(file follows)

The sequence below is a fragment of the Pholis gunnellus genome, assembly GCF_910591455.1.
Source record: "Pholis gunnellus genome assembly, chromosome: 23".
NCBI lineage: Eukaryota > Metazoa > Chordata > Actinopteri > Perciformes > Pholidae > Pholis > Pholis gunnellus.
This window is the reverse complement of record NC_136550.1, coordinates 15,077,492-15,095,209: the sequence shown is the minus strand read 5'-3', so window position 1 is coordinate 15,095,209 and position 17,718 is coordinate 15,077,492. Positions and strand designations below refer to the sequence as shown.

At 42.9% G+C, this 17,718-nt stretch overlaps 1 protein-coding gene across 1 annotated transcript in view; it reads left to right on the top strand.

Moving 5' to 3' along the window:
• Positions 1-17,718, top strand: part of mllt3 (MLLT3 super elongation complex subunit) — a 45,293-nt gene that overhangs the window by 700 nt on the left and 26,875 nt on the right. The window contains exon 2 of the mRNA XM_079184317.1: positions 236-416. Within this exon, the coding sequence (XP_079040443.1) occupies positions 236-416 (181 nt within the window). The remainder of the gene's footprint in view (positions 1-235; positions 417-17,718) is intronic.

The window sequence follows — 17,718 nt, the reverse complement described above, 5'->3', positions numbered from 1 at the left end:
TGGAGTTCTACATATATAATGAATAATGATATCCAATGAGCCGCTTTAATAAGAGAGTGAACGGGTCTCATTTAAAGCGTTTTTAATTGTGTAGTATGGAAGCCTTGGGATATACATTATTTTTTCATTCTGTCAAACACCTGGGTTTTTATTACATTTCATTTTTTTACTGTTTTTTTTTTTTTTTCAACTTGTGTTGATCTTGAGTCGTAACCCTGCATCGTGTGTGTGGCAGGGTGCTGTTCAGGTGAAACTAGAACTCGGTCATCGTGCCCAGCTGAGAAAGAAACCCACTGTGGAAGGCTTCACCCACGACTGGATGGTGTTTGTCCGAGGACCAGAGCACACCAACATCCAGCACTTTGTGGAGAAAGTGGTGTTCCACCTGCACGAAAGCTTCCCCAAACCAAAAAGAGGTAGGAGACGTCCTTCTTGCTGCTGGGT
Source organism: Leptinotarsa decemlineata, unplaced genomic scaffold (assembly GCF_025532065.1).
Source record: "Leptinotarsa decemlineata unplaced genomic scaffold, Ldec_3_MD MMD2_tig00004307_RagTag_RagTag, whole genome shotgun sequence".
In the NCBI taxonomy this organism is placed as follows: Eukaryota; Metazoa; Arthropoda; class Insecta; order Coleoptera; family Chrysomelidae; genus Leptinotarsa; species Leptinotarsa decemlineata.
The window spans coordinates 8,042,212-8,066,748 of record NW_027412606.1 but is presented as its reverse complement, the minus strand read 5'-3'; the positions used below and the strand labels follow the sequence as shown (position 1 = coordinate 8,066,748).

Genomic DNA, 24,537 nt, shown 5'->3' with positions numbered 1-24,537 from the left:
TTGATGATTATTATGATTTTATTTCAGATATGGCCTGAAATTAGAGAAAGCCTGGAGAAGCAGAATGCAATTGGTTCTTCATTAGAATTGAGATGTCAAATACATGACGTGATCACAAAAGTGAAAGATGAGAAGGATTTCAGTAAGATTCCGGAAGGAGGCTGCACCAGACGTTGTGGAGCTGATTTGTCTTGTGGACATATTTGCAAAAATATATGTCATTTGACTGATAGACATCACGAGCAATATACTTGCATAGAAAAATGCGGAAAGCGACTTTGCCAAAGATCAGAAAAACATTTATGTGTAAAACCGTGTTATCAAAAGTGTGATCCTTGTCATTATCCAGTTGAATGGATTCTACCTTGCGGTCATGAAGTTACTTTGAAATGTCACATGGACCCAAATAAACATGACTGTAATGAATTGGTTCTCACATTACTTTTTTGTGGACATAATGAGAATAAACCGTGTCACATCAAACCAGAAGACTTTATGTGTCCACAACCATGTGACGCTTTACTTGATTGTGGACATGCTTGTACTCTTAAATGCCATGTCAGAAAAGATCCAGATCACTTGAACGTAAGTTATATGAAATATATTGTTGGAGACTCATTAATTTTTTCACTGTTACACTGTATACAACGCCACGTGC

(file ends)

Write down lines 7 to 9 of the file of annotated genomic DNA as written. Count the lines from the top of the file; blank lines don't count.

• Positions 1-17,718, top strand: part of mllt3 (MLLT3 super elongation complex subunit) — a 45,293-nt gene that overhangs the window by 700 nt on the left and 26,875 nt on the right. The window contains exon 2 of the mRNA XM_079184317.1: positions 236-416. Within this exon, the coding sequence (XP_079040443.1) occupies positions 236-416 (181 nt within the window). The remainder of the gene's footprint in view (positions 1-235; positions 417-17,718) is intronic.

The window sequence follows — 17,718 nt, the reverse complement described above, 5'->3', positions numbered from 1 at the left end:
TGGAGTTCTACATATATAATGAATAATGATATCCAATGAGCCGCTTTAATAAGAGAGTGAACGGGTCTCATTTAAAGCGTTTTTAATTGTGTAGTATGGAAGCCTTGGGATATACATTATTTTTTCATTCTGTCAAACACCTGGGTTTTTATTACATTTCATTTTTTTACTGTTTTTTTTTTTTTTTCAACTTGTGTTGATCTTGAGTCGTAACCCTGCATCGTGTGTGTGGCAGGGTGCTGTTCAGGTGAAACTAGAACTCGGTCATCGTGCCCAGCTGAGAAAGAAACCCACTGTGGAAGGCTTCACCCACGACTGGATGGTGTTTGTCCGAGGACCAGAGCACACCAACATCCAGCACTTTGTGGAGAAAGTGGTGTTCCACCTGCACGAAAGCTTCCCCAAACCAAAAAGAGGTAGGAGACGTCCTTCTTGCTGCTGGGT